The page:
For years, Barnes and other BOP graduates have referred others to Dr. Bell and the BOP family, the Krannert School, and Purdue. Barnes referred and recommended three Texas students to the class of BOP students who entered the program in the summer of 2001. 

"Dr. Bell was always there for me," she says. "He opened doors. He encouraged self-esteem and gave me the tools and foundation to walk into a board room, adjust, adapt, and solve problems.

"Dr. Bell was that father you always wanted. And I have a very special father of my own."

The BOP Commitment

BOP began as an idea following closely on the heels of the racial turmoil following the assassination of Dr. Martin Luther King Jr. Several faculty members came to the new Krannert dean, John Day, and suggested something needed to be done to recruit African American students to Purdue and the Krannert School."

Faculty members were saying that if the African American community was going to progress, minorities were going to have to get involved in the economics of society," Day was quoted as saying at that time.

Those faculty members include Prof. Dan E. Schendel, strategic management, now dean of the German International Graduate School of Management (GISMA); and Prof. Wilbur G. Lewellen, finance, now director of Krannert Executive Education Programs (KEEP). Two others were Charles Lawrence (now an emeritus professor) and Joseph C. Ullman.

Very few minority students were getting MBAs in those days. From BOP's inception, Day and the faculty had their eyes on growing their own MBA students from undergraduates.

Northern Indiana schools were a logical place to find minority students for the West Lafayette campus, but Day and his Krannert colleagues realized that some of the schools weren't providing sufficient educational preparation for Krannert. Day set up a summer college preparatory term before the freshman year, funded by a loan from the Purdue Research Foundation. 

The summer term gave motivated students the tools to succeed academically: an eight-week course in mathematics, English, and economics; academic and adjustment counseling; BOP also provided tutors throughout the students' undergraduate years, and summer internships.

The only thing lacking was someone to lead the program.

In BOP's second year, Dean Day hired Bell, a former Gary, Ind., school administrator who was planning to earn his doctorate at IU. Day convinced him he should work on his PhD at Purdue. "I suggested he come on board as a professor, but primarily as the administrator of the new program," Day said. "He was very successful at this. He later started working not only with undergraduates but also with graduate students. This grew into one of the most successful programs of this type of any business school in the country."

In fact, it was one of the first such programs nationally.

Bell, who still corresponds with Day, says that the situation was not comfortable in 1968 when BOP began. American cities were afflicted with racial violence, and the Vietnam war raged abroad. Yet Day had the vision to begin the potentially controversial program.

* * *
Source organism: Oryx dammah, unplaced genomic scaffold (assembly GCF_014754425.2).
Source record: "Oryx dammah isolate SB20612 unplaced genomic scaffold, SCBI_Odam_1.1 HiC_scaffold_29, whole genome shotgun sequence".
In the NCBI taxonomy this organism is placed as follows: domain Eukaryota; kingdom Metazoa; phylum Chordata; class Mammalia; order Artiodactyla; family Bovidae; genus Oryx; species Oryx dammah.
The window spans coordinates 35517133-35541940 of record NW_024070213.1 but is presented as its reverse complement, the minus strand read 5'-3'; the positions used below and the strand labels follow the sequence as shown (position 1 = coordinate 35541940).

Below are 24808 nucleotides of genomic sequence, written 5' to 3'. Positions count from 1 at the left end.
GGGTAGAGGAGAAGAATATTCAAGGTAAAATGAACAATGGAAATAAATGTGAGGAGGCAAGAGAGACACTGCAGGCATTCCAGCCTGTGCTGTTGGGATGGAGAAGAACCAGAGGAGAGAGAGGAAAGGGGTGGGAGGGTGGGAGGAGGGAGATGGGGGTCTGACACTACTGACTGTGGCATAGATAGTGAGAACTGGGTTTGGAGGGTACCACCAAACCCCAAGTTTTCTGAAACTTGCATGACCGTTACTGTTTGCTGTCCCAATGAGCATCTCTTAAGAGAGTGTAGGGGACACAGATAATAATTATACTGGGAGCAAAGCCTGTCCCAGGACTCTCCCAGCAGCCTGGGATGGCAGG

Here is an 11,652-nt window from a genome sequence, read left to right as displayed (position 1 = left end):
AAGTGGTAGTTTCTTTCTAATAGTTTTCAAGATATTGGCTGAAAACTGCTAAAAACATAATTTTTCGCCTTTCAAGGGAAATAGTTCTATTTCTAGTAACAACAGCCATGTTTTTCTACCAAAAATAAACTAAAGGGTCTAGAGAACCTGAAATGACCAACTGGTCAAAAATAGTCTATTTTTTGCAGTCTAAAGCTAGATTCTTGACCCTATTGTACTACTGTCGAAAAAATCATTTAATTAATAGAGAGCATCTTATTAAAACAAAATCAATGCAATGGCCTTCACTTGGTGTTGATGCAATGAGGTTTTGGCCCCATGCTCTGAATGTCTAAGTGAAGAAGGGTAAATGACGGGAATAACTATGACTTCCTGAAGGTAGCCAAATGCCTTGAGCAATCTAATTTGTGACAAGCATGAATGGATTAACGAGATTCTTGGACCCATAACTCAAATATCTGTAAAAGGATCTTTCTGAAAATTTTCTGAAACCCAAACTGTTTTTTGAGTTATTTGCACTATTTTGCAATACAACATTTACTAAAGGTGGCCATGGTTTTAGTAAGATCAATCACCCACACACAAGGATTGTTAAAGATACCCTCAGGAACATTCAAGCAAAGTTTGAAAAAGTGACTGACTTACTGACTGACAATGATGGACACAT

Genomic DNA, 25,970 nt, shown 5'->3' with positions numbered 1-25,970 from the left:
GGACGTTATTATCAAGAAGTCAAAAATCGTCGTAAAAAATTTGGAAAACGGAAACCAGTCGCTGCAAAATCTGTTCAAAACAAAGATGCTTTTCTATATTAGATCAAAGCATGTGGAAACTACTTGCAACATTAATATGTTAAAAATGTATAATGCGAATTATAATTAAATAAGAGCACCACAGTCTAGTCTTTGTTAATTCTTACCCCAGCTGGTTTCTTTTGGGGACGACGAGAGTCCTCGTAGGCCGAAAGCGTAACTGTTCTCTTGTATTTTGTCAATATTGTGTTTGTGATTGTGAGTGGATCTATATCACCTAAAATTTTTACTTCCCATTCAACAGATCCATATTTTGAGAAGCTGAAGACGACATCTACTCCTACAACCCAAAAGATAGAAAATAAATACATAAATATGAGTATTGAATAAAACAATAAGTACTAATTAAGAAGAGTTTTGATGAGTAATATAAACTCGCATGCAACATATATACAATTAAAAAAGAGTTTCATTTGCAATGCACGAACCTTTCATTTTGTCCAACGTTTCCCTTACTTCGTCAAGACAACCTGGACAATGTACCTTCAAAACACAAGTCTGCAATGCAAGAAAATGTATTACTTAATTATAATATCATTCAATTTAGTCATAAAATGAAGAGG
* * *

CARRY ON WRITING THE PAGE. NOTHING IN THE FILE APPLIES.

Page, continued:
"When I think of Dean Day and the social environment in which he started the BOP program, I think it takes a lot of courage to be a leader," Bell says,  About the faculty members whose idealism was the impetus for BOP, Dr. Bell has one word: "extraordinary."

The Ingredients of Success 

Dr. Bell discovered his gift for encouraging students to pursue their educations as a counselor in the Gary schools in the early '60s.

Bell acknowledges that BOP has come a long way since it began with 11 students in 1968. But what he terms "the ingredients of success," the qualities he looks for in students, have remained constant through the years.

"I have always looked as much at the parents as at the students," Bell says. His reason is that parents often impart important qualities to their children, especially the self-esteem, "stick-to-it-iveness, and competitiveness" that he saw as the qualities his successful students had in common.

"I am still looking for those same ingredients," Dr. Bell says. Successful students, in Dr. Bell's experience, had good role models. He knew this from his background as a principal in Gary, one of the places BOP targeted early because of the influential group of African American doctors, lawyers, and teachers there. 

While he wouldn't say so himself, Dr. Bell is one of the ingredients of his students' success. He describes himself as necessarily stern, because "I can't lose the students' respect."

But this stern father figure is often around at suppertime for his students. Dr. Bell makes the rounds to the residence halls where his students live. He has been a Faculty Fellow at Wiley Hall for more than 15 years, and it's no coincidence that he's spotted and recruited some sharp students for the MBA program. He has recruited white students as well as minorities.

"Somehow students flock to me," Dr. Bell says. "Students are good psychologists. They are keen at intuitively detecting the people who are genuinely concerned about them. Students value commitment, rapport, encouragement, and follow-up."

In addition to putting his students on the path to success, Dr. Bell has always looked after the growth and success of BOP, too. 

After Dr. Bell's initial concentration in the Northern Indiana steel-mill region for students, he began to look outward, not just in the Midwest but also in other parts of the country, to Texas and Alabama, and even to the coasts. 

"It's good for students to see young people from other parts of the country," Dr. Bell says. "Geographic diversity is almost as important as racial diversity.

"As BOP became more successful, Dr. Bell began to expand the program to the MBA level, Dean Day's original dream. As it turned out, Krannert and BOP didn't have to do all of the growing of qualified MBA prospective students. Dr. Bell was an early and active member of the Graduate Management Admissions Council, a national federation of top business schools dedicated to recruiting MBA students. "I was not only drumming up new students for the Purdue cause but also ensuring that the pioneering efforts of BOP were recognized among our university peers."